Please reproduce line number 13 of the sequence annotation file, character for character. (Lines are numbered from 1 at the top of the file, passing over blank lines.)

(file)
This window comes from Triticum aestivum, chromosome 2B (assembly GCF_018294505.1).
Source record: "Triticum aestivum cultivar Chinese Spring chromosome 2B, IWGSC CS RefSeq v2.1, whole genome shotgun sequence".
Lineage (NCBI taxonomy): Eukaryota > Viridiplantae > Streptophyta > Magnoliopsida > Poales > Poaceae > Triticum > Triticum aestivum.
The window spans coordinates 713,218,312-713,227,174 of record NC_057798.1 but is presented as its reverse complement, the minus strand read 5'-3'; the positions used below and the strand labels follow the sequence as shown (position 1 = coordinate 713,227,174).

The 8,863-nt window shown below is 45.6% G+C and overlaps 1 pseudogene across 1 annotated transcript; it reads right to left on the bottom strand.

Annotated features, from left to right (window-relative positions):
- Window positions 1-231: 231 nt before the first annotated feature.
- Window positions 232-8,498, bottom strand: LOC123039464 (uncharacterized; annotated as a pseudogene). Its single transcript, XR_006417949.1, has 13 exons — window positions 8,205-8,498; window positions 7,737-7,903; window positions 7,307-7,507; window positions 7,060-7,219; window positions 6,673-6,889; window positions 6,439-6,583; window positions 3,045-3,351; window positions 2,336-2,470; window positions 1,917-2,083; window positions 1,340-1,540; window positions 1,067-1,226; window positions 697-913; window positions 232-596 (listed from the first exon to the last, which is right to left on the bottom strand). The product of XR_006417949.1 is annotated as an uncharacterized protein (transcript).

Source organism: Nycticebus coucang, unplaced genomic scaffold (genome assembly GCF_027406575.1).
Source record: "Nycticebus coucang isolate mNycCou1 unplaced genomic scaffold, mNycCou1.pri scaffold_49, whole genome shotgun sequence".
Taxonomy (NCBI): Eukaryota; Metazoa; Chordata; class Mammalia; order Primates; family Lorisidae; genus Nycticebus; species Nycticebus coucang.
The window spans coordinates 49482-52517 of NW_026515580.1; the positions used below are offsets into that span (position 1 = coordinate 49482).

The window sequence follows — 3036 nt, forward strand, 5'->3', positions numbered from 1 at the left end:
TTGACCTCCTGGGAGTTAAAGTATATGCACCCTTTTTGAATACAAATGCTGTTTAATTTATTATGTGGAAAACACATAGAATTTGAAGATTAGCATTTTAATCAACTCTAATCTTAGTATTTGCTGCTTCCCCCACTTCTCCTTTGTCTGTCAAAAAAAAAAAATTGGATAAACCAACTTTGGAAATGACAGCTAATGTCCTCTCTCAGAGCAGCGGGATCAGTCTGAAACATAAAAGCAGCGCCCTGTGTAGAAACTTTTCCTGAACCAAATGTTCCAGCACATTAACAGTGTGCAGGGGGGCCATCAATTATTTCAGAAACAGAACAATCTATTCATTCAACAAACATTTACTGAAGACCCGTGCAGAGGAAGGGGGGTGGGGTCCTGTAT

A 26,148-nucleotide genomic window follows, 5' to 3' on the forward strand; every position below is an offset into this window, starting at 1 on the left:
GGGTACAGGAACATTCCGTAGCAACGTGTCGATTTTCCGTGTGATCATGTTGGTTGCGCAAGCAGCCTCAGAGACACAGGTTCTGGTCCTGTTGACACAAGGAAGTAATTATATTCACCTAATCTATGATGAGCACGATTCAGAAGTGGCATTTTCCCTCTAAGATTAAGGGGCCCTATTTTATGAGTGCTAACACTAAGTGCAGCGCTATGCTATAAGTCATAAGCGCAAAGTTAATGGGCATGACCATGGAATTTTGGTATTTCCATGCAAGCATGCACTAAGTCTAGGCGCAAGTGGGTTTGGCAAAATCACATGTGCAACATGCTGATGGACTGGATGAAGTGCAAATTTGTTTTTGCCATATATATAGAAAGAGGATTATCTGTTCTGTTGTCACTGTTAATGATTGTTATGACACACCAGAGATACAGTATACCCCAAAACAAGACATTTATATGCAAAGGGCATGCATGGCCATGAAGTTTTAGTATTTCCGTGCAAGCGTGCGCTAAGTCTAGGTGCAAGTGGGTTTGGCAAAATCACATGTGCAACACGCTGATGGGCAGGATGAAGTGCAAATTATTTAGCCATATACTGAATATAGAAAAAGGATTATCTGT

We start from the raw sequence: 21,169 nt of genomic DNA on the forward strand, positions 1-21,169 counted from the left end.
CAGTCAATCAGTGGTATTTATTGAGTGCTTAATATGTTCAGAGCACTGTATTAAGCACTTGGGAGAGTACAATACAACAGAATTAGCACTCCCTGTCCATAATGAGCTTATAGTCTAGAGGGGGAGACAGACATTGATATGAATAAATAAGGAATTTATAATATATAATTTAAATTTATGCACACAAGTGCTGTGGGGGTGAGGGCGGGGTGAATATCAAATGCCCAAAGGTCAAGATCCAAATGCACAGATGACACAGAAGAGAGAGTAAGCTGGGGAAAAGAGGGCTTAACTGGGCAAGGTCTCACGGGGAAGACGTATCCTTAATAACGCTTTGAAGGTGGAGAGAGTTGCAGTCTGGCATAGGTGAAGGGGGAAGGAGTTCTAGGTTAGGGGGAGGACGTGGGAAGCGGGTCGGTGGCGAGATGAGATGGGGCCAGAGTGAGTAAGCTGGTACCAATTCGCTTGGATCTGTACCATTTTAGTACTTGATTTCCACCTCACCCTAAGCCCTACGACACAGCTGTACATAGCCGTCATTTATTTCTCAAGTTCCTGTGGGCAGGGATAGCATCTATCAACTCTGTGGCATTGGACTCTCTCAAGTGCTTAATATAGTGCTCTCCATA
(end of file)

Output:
The window sequence follows — 3036 nt, forward strand, 5'->3', positions numbered from 1 at the left end: